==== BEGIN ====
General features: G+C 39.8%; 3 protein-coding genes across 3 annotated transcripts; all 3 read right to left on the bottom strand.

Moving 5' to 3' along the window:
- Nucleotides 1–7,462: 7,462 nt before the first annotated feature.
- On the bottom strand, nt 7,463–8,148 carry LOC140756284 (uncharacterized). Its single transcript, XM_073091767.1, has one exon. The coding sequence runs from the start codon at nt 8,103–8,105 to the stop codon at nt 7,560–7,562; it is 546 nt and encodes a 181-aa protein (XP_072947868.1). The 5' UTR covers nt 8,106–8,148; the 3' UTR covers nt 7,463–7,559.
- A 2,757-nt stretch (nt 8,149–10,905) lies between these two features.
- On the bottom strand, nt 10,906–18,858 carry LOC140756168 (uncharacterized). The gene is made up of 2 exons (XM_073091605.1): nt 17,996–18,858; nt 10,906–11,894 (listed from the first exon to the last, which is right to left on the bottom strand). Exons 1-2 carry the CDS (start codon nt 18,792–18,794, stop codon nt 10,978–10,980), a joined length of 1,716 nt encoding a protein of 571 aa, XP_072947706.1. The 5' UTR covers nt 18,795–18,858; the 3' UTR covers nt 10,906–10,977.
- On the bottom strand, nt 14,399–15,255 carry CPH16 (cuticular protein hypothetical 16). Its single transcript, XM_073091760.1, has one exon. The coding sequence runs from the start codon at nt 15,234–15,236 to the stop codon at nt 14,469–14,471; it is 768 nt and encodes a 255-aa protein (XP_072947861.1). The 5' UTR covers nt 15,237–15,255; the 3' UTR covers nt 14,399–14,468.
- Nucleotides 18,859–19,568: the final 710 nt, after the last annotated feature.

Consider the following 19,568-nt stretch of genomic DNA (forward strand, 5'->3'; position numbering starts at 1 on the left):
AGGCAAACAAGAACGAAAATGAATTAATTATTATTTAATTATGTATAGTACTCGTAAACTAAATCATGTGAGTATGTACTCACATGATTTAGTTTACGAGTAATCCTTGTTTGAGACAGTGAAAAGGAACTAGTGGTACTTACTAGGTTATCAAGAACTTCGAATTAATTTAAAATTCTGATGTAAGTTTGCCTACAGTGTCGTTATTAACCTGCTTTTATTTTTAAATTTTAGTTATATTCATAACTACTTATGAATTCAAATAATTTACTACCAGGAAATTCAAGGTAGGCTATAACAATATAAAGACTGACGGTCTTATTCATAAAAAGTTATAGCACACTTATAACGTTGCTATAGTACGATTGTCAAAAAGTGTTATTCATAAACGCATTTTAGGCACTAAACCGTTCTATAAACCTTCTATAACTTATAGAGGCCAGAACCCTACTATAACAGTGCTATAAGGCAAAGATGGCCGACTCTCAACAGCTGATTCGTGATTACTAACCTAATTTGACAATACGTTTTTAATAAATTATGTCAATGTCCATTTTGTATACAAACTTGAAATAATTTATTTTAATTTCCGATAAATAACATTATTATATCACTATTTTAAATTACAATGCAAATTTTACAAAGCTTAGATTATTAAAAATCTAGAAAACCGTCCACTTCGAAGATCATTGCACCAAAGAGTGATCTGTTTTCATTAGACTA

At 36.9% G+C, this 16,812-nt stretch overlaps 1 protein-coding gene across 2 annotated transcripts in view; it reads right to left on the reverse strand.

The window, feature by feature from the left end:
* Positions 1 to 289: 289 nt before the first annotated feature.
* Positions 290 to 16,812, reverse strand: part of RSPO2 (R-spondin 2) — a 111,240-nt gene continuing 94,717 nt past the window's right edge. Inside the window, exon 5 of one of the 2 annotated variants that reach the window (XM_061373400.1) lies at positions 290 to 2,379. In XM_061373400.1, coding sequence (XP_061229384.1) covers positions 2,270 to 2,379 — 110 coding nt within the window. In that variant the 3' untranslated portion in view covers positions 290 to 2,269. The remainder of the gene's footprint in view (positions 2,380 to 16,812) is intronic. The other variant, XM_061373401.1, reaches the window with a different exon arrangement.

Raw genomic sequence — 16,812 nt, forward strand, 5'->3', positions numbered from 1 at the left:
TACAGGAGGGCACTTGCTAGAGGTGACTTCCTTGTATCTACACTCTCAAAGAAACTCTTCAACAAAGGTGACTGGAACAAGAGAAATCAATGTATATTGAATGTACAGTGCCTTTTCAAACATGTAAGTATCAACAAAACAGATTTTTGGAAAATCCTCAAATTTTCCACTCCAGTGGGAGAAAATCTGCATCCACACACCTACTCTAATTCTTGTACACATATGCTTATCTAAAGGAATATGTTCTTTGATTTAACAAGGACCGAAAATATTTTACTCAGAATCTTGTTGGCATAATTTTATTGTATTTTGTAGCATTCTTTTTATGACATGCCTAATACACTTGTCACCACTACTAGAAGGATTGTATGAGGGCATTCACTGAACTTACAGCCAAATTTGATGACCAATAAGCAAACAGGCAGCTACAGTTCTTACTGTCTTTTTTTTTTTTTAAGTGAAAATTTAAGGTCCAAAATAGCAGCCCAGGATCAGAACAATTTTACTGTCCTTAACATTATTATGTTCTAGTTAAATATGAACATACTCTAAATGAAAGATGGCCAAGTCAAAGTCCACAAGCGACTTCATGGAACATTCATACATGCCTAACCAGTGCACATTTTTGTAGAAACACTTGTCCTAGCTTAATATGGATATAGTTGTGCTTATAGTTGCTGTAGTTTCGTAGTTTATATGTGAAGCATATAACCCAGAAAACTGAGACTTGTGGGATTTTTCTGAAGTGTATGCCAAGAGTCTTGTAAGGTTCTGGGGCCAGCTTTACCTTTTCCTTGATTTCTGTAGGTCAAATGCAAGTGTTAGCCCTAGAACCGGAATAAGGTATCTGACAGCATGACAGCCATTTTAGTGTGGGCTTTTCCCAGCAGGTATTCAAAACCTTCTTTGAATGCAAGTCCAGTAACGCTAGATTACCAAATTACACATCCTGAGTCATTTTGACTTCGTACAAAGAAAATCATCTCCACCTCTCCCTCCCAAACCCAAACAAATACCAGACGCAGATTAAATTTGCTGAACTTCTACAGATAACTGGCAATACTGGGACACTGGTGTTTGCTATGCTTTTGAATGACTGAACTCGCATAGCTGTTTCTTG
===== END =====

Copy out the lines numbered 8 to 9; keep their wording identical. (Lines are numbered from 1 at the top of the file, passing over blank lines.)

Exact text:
- Nucleotides 18,859–19,568: the final 710 nt, after the last annotated feature.

Consider the following 19,568-nt stretch of genomic DNA (forward strand, 5'->3'; position numbering starts at 1 on the left):